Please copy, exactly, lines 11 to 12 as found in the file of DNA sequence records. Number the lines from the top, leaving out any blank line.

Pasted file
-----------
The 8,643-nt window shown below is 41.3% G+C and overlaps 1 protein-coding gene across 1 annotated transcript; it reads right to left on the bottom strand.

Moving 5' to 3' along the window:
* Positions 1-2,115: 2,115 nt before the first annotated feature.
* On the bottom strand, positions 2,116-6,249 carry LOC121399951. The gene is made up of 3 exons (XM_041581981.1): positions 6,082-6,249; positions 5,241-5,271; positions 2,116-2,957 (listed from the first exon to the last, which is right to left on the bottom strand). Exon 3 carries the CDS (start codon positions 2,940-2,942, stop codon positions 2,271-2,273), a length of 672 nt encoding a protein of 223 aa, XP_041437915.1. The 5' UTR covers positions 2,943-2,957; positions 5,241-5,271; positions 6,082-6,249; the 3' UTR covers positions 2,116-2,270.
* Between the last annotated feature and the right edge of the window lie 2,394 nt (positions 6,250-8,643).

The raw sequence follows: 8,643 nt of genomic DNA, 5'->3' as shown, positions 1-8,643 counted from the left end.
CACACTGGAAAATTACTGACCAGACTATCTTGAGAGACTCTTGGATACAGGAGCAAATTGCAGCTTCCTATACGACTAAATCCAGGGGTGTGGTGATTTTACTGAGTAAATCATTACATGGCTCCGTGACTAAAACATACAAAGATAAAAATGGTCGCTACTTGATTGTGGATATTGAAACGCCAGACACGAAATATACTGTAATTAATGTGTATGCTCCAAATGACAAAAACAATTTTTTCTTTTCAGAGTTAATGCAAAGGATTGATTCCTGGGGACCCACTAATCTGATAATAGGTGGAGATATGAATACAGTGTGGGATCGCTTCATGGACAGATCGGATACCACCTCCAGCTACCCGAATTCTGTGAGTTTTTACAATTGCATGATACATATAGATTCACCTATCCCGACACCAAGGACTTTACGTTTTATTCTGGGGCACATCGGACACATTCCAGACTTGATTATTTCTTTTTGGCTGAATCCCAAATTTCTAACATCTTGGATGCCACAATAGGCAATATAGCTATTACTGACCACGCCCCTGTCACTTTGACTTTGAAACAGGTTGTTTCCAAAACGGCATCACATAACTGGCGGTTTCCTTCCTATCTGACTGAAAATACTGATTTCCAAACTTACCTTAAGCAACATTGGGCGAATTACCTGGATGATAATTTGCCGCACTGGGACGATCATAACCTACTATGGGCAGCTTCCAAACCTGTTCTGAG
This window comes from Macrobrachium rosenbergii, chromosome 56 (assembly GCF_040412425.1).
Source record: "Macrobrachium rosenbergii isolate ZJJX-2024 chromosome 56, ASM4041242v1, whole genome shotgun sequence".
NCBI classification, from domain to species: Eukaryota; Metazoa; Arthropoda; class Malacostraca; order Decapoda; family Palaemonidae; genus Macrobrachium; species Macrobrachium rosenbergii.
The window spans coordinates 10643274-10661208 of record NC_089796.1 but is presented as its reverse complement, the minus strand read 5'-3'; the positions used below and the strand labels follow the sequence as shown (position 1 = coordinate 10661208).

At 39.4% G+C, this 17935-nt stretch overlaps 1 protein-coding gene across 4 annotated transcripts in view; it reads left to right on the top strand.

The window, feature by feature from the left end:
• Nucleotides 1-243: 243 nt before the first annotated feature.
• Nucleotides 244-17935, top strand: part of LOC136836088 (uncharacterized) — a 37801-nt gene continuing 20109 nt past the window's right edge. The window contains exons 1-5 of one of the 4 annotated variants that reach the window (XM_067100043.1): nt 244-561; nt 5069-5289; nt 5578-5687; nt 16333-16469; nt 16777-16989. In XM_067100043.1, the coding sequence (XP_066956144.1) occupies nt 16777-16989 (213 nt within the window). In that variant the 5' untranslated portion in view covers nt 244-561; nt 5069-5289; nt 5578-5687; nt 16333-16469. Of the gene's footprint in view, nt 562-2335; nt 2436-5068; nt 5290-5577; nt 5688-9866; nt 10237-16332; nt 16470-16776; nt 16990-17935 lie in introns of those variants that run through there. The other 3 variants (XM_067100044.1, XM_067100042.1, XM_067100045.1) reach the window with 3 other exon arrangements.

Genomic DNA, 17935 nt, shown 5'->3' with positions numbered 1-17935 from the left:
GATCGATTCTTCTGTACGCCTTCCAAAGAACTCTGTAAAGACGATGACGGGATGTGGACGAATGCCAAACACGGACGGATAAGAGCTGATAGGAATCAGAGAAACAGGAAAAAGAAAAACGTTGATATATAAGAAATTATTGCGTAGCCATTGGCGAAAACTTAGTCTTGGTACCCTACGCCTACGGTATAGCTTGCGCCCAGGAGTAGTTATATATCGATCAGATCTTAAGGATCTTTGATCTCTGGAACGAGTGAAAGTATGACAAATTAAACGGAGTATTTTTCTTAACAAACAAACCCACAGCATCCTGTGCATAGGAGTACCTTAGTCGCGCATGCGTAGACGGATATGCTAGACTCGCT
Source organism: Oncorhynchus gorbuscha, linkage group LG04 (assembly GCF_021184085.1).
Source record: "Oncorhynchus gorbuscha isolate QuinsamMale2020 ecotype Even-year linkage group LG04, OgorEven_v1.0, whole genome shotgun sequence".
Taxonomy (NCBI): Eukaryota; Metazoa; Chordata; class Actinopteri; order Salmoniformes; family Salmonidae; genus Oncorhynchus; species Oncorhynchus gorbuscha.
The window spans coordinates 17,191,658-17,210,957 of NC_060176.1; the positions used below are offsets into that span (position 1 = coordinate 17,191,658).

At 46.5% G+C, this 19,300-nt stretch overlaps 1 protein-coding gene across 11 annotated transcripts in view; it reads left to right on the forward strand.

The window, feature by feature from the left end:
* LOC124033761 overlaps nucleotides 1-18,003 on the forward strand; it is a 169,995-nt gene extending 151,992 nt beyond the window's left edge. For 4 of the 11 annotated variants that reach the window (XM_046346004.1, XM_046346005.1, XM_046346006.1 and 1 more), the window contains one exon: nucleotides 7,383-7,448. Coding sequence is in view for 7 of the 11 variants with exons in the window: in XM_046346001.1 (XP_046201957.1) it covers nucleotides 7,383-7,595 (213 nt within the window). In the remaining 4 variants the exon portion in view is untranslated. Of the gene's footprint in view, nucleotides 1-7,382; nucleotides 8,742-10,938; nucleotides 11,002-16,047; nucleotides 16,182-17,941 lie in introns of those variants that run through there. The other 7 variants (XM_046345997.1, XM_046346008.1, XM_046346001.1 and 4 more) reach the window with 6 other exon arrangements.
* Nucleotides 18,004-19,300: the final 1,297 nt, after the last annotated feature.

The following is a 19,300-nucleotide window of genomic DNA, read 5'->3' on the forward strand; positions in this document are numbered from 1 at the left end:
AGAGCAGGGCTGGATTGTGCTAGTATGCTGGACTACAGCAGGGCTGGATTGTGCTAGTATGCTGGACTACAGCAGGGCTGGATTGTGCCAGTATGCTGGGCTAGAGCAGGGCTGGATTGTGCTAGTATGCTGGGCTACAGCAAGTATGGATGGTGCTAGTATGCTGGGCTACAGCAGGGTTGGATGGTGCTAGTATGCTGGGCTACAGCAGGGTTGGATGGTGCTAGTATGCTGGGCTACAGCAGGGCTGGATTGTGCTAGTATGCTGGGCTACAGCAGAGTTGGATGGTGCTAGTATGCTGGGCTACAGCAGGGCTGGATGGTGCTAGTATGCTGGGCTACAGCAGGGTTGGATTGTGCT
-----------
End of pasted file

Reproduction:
The window spans coordinates 10643274-10661208 of record NC_089796.1 but is presented as its reverse complement, the minus strand read 5'-3'; the positions used below and the strand labels follow the sequence as shown (position 1 = coordinate 10661208).

At 39.4% G+C, this 17935-nt stretch overlaps 1 protein-coding gene across 4 annotated transcripts in view; it reads left to right on the top strand.